What's a "block"?


#1

The documentation for the Data Events Handler talks about “blocks” of data.

What constitutes a “block” in this context?

ie, how does the flow determine when a “block” has started, and when it is complete?

If the end of a “block” is marked by characters (such as CR and/or LF), are those characters included in the data passed to the handler?


#2

Hi awneil,
Sorry for the delayed reply.
The block that is received by FCM is nothing but the data that is received over the FCM flow. For instance, if you have subscribed to FCM flow for V24 and have switched the flow to data mode, then whatever your external application (eg. hyperterminal) sends to the module in one go constitutes one block.

When the external application sends something to the module, that is received in the UART FIFO buffers. This leads to the generation of an interrupt. Now, when the task which has the responsibility of reading UART, reads these FIFO buffers, it will pack the data recevied from the UART in one block and will send this to the Open-AT application for further processing.

So, there is nothing like start and ending delimiter for the block. The Open-AT application will receive an indication of the amount of data that is received along with the pointer to the received block. This can be used by Open-AT application to read the received data. When the data handler function returns TRUE, it indicates that the Open-AT application has successfully treated the received data (block) and the OS releases the memory which was reserved for the block (i.e. received chunk of data).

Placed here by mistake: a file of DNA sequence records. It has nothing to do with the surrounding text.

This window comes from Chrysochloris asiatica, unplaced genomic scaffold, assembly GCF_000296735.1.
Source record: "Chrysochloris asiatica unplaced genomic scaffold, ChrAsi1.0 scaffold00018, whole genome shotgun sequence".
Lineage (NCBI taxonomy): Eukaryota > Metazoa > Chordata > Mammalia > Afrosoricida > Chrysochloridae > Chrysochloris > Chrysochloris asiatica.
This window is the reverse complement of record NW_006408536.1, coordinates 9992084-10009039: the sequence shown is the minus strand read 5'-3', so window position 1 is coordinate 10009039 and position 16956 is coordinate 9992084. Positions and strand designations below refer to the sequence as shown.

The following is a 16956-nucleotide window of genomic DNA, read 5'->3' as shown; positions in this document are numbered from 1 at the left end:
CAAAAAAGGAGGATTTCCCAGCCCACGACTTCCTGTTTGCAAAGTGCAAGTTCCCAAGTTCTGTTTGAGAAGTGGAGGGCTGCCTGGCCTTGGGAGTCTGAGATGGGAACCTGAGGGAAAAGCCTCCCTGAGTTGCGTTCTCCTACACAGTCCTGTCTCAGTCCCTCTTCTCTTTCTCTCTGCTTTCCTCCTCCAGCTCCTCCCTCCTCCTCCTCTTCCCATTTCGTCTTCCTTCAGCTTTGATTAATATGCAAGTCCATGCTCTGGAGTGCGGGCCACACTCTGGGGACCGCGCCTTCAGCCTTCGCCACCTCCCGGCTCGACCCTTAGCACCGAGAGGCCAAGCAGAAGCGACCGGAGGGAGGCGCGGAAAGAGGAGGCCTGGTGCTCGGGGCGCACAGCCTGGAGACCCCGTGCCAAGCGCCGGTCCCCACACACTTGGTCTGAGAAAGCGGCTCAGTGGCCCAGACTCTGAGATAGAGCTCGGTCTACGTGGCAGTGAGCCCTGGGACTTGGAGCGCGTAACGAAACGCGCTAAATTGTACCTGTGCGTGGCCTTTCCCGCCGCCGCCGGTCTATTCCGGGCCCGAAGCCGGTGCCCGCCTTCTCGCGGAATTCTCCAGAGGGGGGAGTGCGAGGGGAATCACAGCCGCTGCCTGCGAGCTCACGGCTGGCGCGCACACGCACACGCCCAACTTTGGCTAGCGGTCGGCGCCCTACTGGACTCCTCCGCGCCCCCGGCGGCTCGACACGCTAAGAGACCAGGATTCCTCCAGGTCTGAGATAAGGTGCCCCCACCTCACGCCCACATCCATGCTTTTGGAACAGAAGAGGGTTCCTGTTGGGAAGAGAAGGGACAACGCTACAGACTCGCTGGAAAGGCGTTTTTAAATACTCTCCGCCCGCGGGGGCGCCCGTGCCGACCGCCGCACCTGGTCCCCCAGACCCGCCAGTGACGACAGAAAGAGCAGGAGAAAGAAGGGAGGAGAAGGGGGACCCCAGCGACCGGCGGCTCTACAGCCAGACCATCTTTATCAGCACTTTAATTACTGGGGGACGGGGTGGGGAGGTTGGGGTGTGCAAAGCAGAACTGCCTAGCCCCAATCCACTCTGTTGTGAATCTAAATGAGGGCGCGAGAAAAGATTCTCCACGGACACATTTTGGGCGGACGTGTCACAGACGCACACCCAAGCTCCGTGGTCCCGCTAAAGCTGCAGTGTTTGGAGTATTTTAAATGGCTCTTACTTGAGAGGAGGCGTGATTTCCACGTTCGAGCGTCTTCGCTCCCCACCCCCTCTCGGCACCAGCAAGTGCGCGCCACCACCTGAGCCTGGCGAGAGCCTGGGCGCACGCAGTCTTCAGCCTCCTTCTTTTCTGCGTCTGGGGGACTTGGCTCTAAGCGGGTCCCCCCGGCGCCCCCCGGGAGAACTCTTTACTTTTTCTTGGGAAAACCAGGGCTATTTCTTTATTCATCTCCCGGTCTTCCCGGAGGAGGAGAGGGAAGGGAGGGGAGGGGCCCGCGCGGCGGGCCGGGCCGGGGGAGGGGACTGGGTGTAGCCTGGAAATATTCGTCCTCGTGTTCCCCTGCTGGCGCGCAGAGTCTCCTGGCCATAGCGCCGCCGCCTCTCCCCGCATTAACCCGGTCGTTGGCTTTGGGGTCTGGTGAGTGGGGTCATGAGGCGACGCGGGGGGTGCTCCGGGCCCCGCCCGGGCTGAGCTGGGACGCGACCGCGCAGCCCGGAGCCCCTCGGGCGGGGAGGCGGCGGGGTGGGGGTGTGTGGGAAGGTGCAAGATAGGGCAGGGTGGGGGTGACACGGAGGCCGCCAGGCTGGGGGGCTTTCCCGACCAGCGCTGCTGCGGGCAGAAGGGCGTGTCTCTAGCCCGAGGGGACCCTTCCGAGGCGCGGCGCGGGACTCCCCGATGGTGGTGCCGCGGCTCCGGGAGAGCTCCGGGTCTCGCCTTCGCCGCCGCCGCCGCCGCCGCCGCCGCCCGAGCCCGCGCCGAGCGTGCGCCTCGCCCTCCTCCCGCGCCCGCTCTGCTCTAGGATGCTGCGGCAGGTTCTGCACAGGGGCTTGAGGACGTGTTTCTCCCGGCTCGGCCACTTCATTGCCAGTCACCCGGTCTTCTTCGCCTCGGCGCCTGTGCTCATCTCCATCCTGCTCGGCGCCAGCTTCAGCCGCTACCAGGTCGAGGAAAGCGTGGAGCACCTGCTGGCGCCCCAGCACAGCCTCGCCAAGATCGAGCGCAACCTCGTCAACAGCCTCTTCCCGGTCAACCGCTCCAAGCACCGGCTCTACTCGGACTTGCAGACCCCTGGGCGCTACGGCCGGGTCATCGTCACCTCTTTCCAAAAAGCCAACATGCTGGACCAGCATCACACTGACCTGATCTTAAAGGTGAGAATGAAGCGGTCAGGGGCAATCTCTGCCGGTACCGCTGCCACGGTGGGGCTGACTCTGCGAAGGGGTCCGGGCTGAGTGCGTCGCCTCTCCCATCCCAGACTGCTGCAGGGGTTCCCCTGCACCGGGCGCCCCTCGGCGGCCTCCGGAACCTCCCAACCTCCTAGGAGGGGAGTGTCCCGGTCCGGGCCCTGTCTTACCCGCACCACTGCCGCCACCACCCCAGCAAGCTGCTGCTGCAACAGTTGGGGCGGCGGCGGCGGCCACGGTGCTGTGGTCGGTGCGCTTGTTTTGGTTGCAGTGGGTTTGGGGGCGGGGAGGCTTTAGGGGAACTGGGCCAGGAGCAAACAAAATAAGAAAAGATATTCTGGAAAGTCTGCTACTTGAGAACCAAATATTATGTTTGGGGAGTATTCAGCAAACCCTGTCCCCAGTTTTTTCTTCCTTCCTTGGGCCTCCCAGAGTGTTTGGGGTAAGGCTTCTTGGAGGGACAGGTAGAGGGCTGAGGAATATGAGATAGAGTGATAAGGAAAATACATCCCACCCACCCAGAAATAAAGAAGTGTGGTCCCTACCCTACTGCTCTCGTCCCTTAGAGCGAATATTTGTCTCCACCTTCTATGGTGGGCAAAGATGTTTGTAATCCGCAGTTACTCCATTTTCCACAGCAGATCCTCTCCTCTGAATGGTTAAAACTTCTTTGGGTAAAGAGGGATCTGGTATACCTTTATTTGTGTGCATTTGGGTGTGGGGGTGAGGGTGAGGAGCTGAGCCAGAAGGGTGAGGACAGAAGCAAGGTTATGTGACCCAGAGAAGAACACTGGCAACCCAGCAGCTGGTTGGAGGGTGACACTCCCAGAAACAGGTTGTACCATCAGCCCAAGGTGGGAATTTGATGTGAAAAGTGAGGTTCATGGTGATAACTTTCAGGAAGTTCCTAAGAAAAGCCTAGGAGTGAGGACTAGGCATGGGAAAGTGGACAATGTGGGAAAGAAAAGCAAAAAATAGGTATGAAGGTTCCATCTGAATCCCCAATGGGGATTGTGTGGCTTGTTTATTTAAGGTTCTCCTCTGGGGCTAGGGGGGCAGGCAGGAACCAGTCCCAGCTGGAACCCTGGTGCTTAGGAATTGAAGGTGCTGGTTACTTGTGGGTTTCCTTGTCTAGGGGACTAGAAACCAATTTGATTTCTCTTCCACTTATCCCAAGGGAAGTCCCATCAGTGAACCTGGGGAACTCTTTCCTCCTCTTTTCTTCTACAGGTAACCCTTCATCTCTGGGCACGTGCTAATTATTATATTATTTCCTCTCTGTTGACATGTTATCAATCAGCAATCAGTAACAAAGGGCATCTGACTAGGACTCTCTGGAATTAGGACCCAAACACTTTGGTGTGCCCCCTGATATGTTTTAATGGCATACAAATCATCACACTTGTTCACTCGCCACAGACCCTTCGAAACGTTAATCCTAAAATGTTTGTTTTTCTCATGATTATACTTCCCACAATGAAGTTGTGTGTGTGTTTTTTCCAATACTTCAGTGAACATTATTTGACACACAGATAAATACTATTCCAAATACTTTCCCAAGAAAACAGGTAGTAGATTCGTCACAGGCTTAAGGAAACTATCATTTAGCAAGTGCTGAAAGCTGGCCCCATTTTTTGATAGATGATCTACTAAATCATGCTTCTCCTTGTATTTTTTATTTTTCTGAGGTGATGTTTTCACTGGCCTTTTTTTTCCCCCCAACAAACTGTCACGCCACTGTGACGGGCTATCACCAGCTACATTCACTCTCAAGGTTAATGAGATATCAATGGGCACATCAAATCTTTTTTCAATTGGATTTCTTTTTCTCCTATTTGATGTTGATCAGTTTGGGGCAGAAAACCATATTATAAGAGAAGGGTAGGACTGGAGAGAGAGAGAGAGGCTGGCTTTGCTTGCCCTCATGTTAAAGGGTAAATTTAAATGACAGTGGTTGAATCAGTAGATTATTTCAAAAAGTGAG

I hope this answers to your queries.

Best Regards,
Open AT Fan.


#3

Thanks for the info

So, what’s “in one go” in this context?

Is there a defined inter-character gap time?

Or does it just depend on how busy the processor is?


#4

Hi awneil,
There is no inter character gap time. It solely depends upon how busy your processor is.
For instance, you subscribe to FCM and switch it to data mode. Now from your external application, you typed a character (let’s say ‘a’). At this point of time, suppose the data is read (by the task which has to read the data received from V24). Hence, the data block in this case is the single character ‘a’.

Consider another scenario. You have copied a large amount of data onto the clipboard (using Ctrl+C keys) and now you paste that data in the hyperterminal window. When this data is pasted, it will go to the module.
Suppose, 16 bytes reached the module (because, usually the FIFO buffers on the PC side have 16 bytes). The task for reading the data from V24 will now read the data and will send it to Open-AT application. In this case, these 16 bytes will consititute one block.
The remaining data will again be received by the module (probably in a chunk of 16 bytes) and will again be sent to your OAT application as one block.

I hope this makes things clear.
Best Regards,
Open AT Fan.


#5

Yes, that clarifies it.

I only wish the Wavecom document would’ve been clear in the first place! :angry:


#6

Seems I’m not the only one - this is a very frequently-asked question:

https://forum.sierrawireless.com/t/rs-232-performance/5077/2